Dear YANK:

It has been said that the military prisoner may become the forgotten soldier. Now we’re not considering the man who is a prisoner for other than a military or minor offense. Those who have committed felonies will naturally serve their time, and the Dishonorable Discharge (DD) will just give them another excuse for committing a felony.

But how about the military offenders in Rehabilitation Centers and Disciplinary Barracks who are going to be released sooner or later with DDs? More than half of the soldiers who receive a General Court Martial are convicted for being absent without leave (AWOL). These general prisoners along with others convicted because of disobeying a direct order, refusing to obey a direct order, insubordination, and other military offenses are often men like ourselves who have just reached the breaking point (and we all have one) and solved their troubles by taking off or becoming antagonistic to authority.

pow afrika korps dishonorable discharge

Many have served in combat units overseas for several years, and some are old Army men with many years of good service behind them plus several honorable discharges. These men for the most part want to be restored to duty and get an honorable discharge; they’ve been soldiers and want to “soldier out.” Many will get the yellow Dishonorable Discharge regardless of their intentions and in some cases their excellent personal qualifications and past accomplishments.

When a man gets out of a penitentiary he is not given a discharge or piece of paper that will brand him for life. Released from such institution with an indeterminate sentence, he is placed in a job before he leaves the gates. Even when a man serves his full time most institutions will try to place him.

But the DD seems to many a permanent branding of an individual. It almost precludes that man from ever becoming a good citizen or productive worker again. These men when discharged have served their time and paid their debt to society, but in their own words, “Why should we be penalized for the rest of our lives?” And when jobs get tough they know they will not be able to compete when asked to present their discharge. Furthermore, many will be afraid to face their families and friends again. And in some communities the DD’d veteran will be picked up on suspicion whenever any offenses are committed and the culprit not immediately apprehended.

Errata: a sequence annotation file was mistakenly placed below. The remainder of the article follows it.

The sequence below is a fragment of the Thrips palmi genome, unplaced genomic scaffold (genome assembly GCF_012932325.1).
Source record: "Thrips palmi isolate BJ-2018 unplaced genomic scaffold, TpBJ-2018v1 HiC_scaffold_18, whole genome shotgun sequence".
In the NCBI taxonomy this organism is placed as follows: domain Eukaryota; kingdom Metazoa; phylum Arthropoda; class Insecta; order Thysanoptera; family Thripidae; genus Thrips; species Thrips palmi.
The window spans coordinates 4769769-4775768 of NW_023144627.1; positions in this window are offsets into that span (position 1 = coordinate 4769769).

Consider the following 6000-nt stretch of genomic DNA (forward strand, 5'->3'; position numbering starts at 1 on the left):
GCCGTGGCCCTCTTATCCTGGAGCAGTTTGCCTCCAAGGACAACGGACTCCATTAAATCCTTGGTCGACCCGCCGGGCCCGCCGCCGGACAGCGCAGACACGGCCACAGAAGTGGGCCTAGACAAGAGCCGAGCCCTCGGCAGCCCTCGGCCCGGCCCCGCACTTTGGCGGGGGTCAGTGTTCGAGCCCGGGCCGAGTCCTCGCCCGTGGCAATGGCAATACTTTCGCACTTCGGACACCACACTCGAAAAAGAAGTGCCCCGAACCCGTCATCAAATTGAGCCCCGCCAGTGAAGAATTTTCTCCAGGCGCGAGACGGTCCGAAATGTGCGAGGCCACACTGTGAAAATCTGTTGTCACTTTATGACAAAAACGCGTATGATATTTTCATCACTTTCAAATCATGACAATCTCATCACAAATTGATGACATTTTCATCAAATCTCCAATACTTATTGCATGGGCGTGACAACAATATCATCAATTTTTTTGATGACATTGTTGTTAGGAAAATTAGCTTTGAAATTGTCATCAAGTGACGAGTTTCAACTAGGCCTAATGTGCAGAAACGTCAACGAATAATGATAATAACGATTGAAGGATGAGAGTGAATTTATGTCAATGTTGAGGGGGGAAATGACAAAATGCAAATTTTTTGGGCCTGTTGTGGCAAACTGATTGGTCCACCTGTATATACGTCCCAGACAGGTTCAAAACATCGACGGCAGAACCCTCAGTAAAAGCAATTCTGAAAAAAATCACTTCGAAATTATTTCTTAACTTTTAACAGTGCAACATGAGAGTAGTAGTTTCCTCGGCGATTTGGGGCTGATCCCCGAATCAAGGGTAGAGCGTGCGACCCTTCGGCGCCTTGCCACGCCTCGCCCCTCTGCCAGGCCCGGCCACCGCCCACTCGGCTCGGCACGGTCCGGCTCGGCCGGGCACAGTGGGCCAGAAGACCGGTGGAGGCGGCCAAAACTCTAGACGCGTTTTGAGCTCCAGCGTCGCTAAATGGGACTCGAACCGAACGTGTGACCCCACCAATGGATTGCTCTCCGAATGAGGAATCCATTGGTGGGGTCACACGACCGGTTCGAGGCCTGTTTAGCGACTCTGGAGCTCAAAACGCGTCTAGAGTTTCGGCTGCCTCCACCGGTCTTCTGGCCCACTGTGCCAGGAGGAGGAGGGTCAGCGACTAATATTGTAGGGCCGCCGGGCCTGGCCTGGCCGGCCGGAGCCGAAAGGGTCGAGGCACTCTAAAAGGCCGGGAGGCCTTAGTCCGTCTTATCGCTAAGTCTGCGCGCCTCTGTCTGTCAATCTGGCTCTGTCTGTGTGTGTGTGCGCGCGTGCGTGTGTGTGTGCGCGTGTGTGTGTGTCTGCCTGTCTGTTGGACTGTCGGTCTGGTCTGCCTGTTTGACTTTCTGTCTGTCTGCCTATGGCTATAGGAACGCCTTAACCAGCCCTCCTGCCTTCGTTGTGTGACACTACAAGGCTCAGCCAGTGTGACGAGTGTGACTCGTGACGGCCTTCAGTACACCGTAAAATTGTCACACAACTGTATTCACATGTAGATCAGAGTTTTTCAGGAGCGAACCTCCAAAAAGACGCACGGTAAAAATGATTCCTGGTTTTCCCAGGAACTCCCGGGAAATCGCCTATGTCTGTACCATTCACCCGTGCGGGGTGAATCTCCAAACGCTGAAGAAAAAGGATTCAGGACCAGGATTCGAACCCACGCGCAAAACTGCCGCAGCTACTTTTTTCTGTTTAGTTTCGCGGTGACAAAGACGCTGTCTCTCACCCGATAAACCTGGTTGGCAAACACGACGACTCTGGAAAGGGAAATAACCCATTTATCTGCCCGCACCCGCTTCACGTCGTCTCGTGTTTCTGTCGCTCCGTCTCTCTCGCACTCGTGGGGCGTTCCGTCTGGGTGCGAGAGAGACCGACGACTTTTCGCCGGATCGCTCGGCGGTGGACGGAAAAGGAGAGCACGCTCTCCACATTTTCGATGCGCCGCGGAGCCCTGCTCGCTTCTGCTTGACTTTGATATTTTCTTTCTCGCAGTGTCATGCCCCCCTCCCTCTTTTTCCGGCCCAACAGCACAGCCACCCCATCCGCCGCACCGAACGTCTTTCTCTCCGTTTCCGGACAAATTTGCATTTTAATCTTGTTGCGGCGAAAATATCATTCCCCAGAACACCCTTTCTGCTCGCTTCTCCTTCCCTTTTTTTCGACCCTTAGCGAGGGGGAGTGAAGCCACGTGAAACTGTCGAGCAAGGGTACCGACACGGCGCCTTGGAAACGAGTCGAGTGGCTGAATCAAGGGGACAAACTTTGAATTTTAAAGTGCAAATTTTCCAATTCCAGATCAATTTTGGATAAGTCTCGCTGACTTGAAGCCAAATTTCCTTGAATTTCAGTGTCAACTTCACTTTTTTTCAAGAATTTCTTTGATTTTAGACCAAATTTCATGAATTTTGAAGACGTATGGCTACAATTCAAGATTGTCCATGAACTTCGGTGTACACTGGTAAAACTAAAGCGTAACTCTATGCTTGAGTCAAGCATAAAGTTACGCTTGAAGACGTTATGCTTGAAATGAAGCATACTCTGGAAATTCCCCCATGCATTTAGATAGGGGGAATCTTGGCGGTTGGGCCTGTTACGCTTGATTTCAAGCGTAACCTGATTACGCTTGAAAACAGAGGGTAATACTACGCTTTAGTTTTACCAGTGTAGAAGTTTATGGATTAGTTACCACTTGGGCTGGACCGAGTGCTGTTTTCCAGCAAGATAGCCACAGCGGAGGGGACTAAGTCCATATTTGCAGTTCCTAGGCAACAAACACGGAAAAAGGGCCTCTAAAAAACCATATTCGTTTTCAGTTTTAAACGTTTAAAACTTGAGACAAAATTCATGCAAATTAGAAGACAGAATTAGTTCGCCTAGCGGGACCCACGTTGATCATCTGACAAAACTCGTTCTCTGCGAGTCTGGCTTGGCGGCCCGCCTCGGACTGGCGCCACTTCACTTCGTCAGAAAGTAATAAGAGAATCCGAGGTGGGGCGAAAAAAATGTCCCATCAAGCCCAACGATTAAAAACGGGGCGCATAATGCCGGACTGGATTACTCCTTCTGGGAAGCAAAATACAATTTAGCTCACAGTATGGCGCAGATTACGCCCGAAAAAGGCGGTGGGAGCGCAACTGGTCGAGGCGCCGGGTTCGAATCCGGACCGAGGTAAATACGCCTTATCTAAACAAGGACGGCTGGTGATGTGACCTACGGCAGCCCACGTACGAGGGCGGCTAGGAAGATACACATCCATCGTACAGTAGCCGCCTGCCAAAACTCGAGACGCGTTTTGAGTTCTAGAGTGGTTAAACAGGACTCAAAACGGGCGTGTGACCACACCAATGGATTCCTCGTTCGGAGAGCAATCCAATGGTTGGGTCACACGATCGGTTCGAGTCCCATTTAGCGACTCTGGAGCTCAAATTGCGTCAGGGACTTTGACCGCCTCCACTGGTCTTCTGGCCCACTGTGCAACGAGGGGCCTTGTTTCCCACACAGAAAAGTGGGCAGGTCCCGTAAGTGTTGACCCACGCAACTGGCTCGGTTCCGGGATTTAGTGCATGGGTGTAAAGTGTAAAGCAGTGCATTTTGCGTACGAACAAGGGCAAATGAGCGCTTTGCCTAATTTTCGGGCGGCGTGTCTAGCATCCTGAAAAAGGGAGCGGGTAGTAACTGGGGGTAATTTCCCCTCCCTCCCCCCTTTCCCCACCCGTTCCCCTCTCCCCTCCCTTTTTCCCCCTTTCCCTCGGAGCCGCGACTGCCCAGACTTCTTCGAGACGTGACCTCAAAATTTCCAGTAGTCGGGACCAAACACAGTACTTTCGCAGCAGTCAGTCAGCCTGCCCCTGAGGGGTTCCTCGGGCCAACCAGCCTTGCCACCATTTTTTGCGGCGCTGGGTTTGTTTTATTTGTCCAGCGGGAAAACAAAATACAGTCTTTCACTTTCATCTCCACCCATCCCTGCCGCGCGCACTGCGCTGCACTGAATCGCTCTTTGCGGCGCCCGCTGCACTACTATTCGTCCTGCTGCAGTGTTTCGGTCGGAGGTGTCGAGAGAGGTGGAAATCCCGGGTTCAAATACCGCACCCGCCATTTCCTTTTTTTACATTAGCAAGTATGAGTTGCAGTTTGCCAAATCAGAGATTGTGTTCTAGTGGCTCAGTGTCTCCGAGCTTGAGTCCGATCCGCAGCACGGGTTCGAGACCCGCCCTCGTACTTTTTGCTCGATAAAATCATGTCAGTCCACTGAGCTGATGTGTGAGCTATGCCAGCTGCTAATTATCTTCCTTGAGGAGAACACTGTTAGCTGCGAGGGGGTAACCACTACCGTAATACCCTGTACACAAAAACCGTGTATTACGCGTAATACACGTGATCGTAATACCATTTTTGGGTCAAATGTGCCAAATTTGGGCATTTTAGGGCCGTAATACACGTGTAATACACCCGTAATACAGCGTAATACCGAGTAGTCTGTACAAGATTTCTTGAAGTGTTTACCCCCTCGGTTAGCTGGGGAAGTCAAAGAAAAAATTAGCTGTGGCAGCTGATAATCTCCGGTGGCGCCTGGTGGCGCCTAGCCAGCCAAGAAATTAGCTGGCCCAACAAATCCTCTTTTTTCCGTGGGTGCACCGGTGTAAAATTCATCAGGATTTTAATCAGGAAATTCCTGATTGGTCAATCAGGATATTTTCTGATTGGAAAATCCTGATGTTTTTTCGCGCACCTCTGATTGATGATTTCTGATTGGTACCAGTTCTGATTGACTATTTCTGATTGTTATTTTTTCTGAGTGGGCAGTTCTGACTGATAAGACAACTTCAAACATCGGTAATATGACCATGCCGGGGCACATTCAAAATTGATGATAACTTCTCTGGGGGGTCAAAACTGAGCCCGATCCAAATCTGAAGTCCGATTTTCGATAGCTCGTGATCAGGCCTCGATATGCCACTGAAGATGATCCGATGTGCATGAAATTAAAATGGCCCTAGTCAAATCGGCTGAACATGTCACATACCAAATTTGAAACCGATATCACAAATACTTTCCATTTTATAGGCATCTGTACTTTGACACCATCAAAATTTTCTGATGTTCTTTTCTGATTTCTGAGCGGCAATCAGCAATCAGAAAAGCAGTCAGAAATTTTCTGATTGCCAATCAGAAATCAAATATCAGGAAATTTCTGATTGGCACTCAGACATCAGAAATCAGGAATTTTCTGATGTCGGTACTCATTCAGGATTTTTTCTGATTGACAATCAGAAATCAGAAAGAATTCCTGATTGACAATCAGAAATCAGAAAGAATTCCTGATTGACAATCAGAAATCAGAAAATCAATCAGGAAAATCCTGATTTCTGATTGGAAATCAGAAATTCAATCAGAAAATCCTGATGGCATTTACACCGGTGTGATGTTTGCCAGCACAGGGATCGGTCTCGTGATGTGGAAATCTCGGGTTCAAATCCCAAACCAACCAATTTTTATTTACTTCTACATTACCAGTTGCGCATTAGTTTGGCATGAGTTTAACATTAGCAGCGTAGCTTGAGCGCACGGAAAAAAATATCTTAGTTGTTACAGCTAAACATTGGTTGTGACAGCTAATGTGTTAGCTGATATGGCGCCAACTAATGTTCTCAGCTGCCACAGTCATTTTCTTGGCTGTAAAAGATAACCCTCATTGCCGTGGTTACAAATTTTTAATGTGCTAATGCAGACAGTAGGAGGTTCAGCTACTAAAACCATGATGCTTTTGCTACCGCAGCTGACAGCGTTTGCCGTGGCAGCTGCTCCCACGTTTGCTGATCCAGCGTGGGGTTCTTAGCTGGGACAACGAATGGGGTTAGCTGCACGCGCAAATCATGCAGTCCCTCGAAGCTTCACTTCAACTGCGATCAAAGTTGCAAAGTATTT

Here are some of the ideas they have when they return to civilian life with a DD. Perhaps they sound exaggerated or even facetious, but these men mean what they say.

“I’m going to get a blackjack and look for a guy with a bulging pocket of green folding stuff.” This is from a blond kid of 19 who has no past record, but was convicted of being AWOL.

Another says, “I think I’ll join the Russian Army, and then when I visit the USA no one will wonder if I have an honorable discharge or DD.”

Another man of 39 years of age with overseas service states, “I’m going to Panama and see what’s doing there.”

Others mention unlawful pursuits of one kind or another. But underneath it all there is a sincerity and concern over being branded for life.

It is safe to assume that there will be a good many thousands of DDs floating around the country after the Army is demobilized. They can become solid dynamic nuclei for gangs, or they can become public charges of one kind or another. Already newspapers are mentioning the number that are being arrested for civilian offenses.

I conduct sessions in group psychotherapy under the supervision of a psychiatrist, where general prisoners taking part in the rehabilitation program at the center in Turlock, Calif., can say practically anything they want within natural limits as long as names aren’t used and they speak one at a time.

Do they have a point? What would you do if given a DD?

—Pfc. Clifford A. Straus

—Turlock, Calif.

For More Information on the Dishonorable Discharge See:

A Dishonorable Discharge: A Novel of Love and War

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  • What a tough subject. Back in WWII (& post) times, I believe things were handled more severely, with “degrees” of wrongs committed mixed together in one group. I’m a Vietnam combat vet; things were still “rough” in my days of service. Nowadays, it seems as if one can basically “quit” the military if it doesn’t suit him/her, and with little punishment (slap on the wrist?). BCs, GDs, etc. don’t carry the scarlet letter of shame today that they once did. Most of American society doesn’t even care about such stuff. It’s a complicated situation. I personally believe the WWII/Korean era (& maybe Vietnam) were perhaps too harsh, while today’s military is substandard in many areas, including being too lenient in the matter of discharges. Just my two cents.

    Michael Helms
    (0311) E/2/4 3rdMarDiv
    Vietnam, 1967-68

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